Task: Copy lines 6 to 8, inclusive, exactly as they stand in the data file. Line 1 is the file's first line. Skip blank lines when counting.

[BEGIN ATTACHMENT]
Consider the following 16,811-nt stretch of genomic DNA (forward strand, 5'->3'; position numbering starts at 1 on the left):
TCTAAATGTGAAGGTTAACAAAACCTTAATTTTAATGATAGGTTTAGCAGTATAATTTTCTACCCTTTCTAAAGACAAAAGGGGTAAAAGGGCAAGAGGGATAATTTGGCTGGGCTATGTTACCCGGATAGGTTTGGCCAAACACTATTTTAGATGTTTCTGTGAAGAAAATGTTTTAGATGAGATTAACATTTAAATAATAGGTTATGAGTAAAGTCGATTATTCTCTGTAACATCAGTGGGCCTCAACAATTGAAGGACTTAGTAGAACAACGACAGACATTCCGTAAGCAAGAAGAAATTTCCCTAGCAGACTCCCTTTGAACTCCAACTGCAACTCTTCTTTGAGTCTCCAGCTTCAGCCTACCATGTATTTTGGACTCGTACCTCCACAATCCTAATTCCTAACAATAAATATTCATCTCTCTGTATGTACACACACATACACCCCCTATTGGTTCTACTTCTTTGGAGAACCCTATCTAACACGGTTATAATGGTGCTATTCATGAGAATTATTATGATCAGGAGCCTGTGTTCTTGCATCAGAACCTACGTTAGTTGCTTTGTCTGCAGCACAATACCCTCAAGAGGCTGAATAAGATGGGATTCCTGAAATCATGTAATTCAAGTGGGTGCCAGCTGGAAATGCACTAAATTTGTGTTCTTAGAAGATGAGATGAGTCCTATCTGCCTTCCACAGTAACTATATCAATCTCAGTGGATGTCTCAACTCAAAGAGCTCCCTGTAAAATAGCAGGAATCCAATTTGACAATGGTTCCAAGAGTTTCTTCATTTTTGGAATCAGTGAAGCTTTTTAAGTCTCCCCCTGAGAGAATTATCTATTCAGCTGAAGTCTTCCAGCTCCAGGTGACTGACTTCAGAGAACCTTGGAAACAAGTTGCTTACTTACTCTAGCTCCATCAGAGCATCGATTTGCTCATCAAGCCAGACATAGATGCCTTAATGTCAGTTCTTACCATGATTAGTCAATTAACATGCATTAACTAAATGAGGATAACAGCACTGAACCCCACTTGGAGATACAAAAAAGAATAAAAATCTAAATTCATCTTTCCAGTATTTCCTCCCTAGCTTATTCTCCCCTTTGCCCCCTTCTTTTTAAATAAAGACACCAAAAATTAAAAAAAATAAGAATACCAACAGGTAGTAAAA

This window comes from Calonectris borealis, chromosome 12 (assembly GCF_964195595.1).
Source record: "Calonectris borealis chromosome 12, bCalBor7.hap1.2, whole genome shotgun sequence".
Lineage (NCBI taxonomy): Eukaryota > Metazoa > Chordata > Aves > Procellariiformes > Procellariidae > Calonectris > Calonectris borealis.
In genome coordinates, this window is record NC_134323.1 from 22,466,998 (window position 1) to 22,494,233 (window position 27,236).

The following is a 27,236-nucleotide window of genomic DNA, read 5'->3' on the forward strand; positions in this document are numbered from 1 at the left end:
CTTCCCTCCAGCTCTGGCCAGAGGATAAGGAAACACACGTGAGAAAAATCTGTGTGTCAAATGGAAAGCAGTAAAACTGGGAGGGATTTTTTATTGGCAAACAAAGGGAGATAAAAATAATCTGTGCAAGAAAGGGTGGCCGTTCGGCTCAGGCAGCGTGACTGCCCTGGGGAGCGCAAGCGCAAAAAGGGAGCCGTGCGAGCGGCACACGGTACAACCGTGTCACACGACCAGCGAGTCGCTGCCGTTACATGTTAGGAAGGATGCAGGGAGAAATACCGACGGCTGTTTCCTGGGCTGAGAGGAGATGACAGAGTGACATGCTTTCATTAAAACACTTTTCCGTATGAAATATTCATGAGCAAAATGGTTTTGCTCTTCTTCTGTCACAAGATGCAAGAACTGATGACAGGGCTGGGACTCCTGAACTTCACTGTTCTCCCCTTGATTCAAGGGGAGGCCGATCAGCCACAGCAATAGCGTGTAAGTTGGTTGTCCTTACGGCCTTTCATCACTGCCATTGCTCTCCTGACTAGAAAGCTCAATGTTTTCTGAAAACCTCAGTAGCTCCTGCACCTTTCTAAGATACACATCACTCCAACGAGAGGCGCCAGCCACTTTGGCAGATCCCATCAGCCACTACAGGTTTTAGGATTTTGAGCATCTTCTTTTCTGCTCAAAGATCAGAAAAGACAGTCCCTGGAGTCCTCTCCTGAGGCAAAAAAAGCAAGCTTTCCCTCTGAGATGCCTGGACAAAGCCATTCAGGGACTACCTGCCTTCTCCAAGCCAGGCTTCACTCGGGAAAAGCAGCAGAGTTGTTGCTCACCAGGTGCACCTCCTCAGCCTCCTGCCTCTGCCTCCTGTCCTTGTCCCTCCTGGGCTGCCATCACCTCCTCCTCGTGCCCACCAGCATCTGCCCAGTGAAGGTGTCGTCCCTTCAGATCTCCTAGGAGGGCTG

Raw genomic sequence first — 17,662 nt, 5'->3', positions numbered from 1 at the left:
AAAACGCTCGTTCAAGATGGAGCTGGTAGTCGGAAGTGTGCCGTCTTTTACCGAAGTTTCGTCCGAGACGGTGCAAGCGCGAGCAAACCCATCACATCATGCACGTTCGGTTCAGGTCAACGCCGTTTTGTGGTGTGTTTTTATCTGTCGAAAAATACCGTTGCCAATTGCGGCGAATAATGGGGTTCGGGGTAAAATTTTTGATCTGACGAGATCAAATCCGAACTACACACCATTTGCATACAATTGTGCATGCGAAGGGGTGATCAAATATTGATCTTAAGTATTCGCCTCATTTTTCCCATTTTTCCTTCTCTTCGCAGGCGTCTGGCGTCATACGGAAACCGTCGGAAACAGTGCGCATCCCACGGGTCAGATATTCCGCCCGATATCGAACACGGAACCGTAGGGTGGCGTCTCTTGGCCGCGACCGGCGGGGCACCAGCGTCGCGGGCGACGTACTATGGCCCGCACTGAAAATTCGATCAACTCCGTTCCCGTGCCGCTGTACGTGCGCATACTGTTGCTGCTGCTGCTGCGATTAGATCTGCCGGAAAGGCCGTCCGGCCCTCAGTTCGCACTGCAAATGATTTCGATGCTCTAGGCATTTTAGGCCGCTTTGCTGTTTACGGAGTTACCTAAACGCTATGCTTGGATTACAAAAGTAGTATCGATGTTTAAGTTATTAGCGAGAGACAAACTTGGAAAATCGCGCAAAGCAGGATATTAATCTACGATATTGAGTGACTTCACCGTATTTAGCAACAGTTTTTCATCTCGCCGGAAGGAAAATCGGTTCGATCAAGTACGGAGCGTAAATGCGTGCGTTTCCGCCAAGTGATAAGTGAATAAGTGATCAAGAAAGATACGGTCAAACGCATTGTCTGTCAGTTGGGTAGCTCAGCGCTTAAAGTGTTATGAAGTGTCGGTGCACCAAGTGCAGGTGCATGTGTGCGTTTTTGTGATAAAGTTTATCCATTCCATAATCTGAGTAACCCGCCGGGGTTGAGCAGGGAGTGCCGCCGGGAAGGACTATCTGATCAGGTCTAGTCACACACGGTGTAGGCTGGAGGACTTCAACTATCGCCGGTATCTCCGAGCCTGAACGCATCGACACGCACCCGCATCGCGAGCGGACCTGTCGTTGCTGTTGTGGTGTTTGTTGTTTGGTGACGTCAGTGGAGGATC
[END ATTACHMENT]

In genome coordinates, this window is record NC_134323.1 from 22,466,998 (window position 1) to 22,494,233 (window position 27,236).

The following is a 27,236-nucleotide window of genomic DNA, read 5'->3' on the forward strand; positions in this document are numbered from 1 at the left end:
CTTCCCTCCAGCTCTGGCCAGAGGATAAGGAAACACACGTGAGAAAAATCTGTGTGTCAAATGGAAAGCAGTAAAACTGGGAGGGATTTTTTATTGGCAAACAAAGGGAGATAAAAATAATCTGTGCAAGAAAGGGTGGCCGTTCGGCTCAGGCAGCGTGACTGCCCTGGGGAGCGCAAGCGCAAAAAGGGAGCCGTGCGAGCGGCACACGGTACAACCGTGTCACACGACCAGCGAGTCGCTGCCGTTACATGTTAGGAAGGATGCAGGGAGAAATACCGACGGCTGTTTCCTGGGCTGAGAGGAGATGACAGAGTGACATGCTTTCATTAAAACACTTTTCCGTATGAAATATTCATGAGCAAAATGGTTTTGCTCTTCTTCTGTCACAAGATGCAAGAACTGATGACAGGGCTGGGACTCCTGAACTTCACTGTTCTCCCCTTGATTCAAGGGGAGGCCGATCAGCCACAGCAATAGCGTGTAAGTTGGTTGTCCTTACGGCCTTTCATCACTGCCATTGCTCTCCTGACTAGAAAGCTCAATGTTTTCTGAAAACCTCAGTAGCTCCTGCACCTTTCTAAGATACACATCACTCCAACGAGAGGCGCCAGCCACTTTGGCAGATCCCATCAGCCACTACAGGTTTTAGGATTTTGAGCATCTTCTTTTCTGCTCAAAGATCAGAAAAGACAGTCCCTGGAGTCCTCTCCTGAGGCAAAAAAAGCAAGCTTTCCCTCTGAGATGCCTGGACAAAGCCATTCAGGGACTACCTGCCTTCTCCAAGCCAGGCTTCACTCGGGAAAAGCAGCAGAGTTGTTGCTCACCAGGTGCACCTCCTCAGCCTCCTGCCTCTGCCTCCTGTCCTTGTCCCTCCTGGGCTGCCATCACCTCCTCCTCGTGCCCACCAGCATCTGCCCAGTGAAGGTGTCGTCCCTTCAGATCTCCTAGGAGGGCTG